I often use close up shots like the one above to highlight longitudinal CA, but in the case of this TTArtisan 90mm 1.25 the spherical aberration is so high that it completely masks them, so we directly have a look what it looks like at longer focus distances.
Sony A7III | TTArtisan 90mm 1.25 | f/1.25
A small amount of loCA are visible, but they are well less pronounced than I would have expected. There are many way easier to design lenses (e.g. Sony FE 55mm 1.8 ZA or Sony FE 35mm 1.4 ZA) that do way worse.
50% crops, A7rII
As I already told you the plane of maximum contrast is not the same as the one with maximum resolution, which in the past often hinted at focus shift and indeed there is noticeable focus shift.
This is bad news when using the rangefinder to focus, but then, why buy a 1 kg 90mm f/1.25 lens when you don’t intend to use it at f/1.25 most of the time?
So if possible stick to liveview for critical focus when using the lens stopped down a bit.
Leica 90mm 1.5 Summilux-M:
Leica’s fast 90mm M-mount lens. I expect better contrast and flare resistance, but that comes at an 18 times higher price.
buy from ebay.com | ebay.de | B&H new for $13.695 (affiliate links)
Zhong Yi 90mm 1.5 M:
The Zhong Yi 90mm 1.5 is more reasonably sized, a bit cheaper and the sharper lens. Differences in bokeh are not huge and I prefer the TTArtisan’s build quality.
buy from the manufacturer’s homepage | B&H | ebay.com | amazon.com for $399 (affiliate links)
Voigtlander VM 75mm 1.5 Nokton:
The difference in focal length is of course noticeable, but so is the weight difference. If you are looking for a really compact M-mount portrait lens, have a look at this one.
buy from amazon.com | amazon.de | B&H | ebay.com | ebay.de for $999 (affiliate links)
Leica 90mm 2.0 Summicron-M pre-Asph:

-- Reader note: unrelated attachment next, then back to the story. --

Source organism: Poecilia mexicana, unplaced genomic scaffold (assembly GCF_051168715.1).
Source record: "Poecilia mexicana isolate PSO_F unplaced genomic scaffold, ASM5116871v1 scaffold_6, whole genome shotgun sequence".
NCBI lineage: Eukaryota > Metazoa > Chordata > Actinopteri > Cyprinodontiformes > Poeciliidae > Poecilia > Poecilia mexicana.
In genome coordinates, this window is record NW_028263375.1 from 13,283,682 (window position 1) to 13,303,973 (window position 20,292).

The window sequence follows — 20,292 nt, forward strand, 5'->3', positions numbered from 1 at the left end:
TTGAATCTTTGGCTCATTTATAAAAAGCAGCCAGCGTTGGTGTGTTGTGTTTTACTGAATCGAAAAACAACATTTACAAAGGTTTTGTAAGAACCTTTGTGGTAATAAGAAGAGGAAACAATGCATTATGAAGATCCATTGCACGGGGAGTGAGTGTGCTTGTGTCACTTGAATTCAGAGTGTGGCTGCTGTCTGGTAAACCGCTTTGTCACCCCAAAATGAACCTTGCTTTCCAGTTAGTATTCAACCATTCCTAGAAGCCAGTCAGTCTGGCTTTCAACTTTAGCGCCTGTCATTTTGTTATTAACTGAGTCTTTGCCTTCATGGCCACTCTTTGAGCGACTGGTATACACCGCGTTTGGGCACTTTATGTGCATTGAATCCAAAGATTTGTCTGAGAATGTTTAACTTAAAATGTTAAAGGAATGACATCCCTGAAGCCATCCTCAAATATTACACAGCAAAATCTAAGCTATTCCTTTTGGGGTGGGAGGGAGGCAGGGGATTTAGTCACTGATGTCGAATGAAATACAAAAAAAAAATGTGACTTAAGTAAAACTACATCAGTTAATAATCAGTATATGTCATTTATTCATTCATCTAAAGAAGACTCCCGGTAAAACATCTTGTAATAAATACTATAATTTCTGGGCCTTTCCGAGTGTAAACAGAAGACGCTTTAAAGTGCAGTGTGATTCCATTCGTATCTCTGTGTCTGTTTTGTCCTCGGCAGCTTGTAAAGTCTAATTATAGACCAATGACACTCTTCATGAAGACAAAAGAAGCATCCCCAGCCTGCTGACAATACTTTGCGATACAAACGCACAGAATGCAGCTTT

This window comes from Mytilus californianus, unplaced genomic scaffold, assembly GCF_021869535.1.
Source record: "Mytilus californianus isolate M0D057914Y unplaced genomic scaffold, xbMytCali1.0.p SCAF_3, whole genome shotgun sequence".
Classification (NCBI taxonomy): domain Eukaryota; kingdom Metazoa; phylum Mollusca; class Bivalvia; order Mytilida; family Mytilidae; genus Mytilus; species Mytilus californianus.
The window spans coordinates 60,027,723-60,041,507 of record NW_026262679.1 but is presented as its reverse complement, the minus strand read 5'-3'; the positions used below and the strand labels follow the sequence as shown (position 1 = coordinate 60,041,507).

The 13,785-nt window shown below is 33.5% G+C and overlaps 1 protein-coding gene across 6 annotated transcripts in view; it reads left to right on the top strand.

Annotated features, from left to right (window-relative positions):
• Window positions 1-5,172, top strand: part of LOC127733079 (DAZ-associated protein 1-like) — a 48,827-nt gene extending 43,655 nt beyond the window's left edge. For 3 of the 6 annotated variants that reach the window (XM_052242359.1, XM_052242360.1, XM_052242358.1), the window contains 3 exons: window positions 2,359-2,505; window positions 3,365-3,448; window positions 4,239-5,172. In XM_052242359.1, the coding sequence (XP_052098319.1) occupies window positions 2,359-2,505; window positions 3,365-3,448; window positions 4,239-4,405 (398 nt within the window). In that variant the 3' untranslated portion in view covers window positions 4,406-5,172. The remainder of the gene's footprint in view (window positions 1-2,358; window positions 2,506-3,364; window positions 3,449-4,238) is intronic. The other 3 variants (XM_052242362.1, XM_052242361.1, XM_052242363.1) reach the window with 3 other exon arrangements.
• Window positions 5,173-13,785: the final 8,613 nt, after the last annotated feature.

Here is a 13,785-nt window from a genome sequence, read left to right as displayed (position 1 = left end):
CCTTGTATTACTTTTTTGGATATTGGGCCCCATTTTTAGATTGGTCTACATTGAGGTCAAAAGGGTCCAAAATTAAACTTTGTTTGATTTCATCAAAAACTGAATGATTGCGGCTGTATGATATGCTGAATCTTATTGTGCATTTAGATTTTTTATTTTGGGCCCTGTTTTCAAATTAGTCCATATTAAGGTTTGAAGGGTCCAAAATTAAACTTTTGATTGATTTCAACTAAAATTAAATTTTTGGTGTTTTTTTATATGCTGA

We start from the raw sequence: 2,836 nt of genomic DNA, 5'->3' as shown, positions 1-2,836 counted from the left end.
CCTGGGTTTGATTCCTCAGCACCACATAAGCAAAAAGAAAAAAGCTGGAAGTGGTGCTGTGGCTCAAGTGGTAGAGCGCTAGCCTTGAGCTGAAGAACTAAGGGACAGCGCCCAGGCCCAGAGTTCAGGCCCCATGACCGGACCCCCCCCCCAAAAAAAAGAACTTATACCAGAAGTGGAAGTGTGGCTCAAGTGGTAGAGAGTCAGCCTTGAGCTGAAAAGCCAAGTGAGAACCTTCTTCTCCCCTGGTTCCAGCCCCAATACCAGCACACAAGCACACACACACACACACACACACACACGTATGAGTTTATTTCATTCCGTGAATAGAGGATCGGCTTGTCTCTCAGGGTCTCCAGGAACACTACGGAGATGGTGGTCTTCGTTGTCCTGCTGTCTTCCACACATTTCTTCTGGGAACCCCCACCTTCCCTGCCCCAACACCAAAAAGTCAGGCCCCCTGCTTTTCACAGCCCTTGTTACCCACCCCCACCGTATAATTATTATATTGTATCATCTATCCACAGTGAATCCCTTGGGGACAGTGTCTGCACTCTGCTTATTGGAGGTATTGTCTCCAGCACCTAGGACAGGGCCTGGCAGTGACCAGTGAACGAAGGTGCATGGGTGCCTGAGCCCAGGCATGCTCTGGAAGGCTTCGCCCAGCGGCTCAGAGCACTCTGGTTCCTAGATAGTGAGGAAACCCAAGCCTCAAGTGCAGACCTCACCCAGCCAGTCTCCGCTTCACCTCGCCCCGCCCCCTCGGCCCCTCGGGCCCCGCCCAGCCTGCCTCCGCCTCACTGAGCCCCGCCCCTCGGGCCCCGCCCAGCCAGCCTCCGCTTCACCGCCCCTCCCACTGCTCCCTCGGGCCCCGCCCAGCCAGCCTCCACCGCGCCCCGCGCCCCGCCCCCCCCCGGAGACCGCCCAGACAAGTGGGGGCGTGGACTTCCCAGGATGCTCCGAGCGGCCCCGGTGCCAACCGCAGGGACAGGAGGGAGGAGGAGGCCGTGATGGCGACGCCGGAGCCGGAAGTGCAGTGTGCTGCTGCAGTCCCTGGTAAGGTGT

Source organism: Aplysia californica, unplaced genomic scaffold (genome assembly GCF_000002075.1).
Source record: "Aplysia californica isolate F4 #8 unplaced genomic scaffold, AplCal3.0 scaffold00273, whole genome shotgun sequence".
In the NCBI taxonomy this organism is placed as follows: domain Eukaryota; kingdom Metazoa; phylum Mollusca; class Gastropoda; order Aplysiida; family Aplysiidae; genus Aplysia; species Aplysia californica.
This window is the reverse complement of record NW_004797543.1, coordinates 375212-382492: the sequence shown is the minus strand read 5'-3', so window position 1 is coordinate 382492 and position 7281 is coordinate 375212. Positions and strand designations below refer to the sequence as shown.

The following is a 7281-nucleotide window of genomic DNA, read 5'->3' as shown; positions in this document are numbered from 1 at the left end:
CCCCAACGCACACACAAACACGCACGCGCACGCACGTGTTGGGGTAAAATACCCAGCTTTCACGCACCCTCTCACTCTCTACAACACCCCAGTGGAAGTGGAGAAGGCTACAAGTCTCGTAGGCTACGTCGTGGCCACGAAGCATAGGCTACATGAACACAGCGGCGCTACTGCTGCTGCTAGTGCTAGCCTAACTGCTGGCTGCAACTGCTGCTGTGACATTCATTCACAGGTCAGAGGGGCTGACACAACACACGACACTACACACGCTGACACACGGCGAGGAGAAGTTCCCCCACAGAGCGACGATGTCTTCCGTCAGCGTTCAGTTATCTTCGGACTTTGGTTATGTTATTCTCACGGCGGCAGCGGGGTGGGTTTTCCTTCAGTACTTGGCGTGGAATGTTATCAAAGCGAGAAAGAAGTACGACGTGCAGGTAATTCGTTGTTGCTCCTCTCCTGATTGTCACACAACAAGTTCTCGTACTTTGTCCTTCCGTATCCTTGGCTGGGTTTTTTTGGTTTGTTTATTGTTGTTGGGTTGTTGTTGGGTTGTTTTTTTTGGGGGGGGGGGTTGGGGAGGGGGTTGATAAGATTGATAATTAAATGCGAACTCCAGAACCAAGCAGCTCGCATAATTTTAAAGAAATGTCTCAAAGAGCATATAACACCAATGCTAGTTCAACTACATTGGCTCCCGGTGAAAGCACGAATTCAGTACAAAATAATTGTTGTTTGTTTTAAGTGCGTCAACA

Used the Leica 90mm 2.0 Summicron-M pre-Asph is similarly priced. It is more than a stop slower but also way more compact and in terms of size and weight a better fit to the M-system.
buy from ebay.com/ebay.de (affiliate links) for $700
There are plenty of native options available, covered in our guide to 85-135mm portrait lenses which will give you a good overview.
A 90mm f/1.25 with its 72mm entrance pupil is situated on the edge of what can be realised for M-mount, therefore I was expecting some optical compromises and indeed there are: flare resistance leaves something to be desired as does the performance near the minimum focus distance as well as at infinity. The latter are not that bothersome for portrait photography, but the ninja star aperture blades do bother me a bit here and those using an M-mount camera without liveview may be bothered by focus shift, too.
Despite this I am pretty sure the TTArtisan 90mm f/1.25 will prove to be a popular lens just like the TTArtisan 50mm f/0.95 before. The combination of unique specs and fair price makes it appealing to many potential buyers, I could even see some trusty Leica users getting one of these lenses for the fun of having a large aperture lens, but without having to invest 5 figures for one of Leica’s offerings.
You can find most of the sample pictures from this review here on flickr in full resolution.
- Sony FE lenses: Our comprehensive and independent guide
- Guide to the best 85-135mm Portrait Lenses for Sony a7 series
- Review: MS-Optics 50mm 1.0 ISM
- Review: Leica 135mm 3.4 Apo-Telyt-M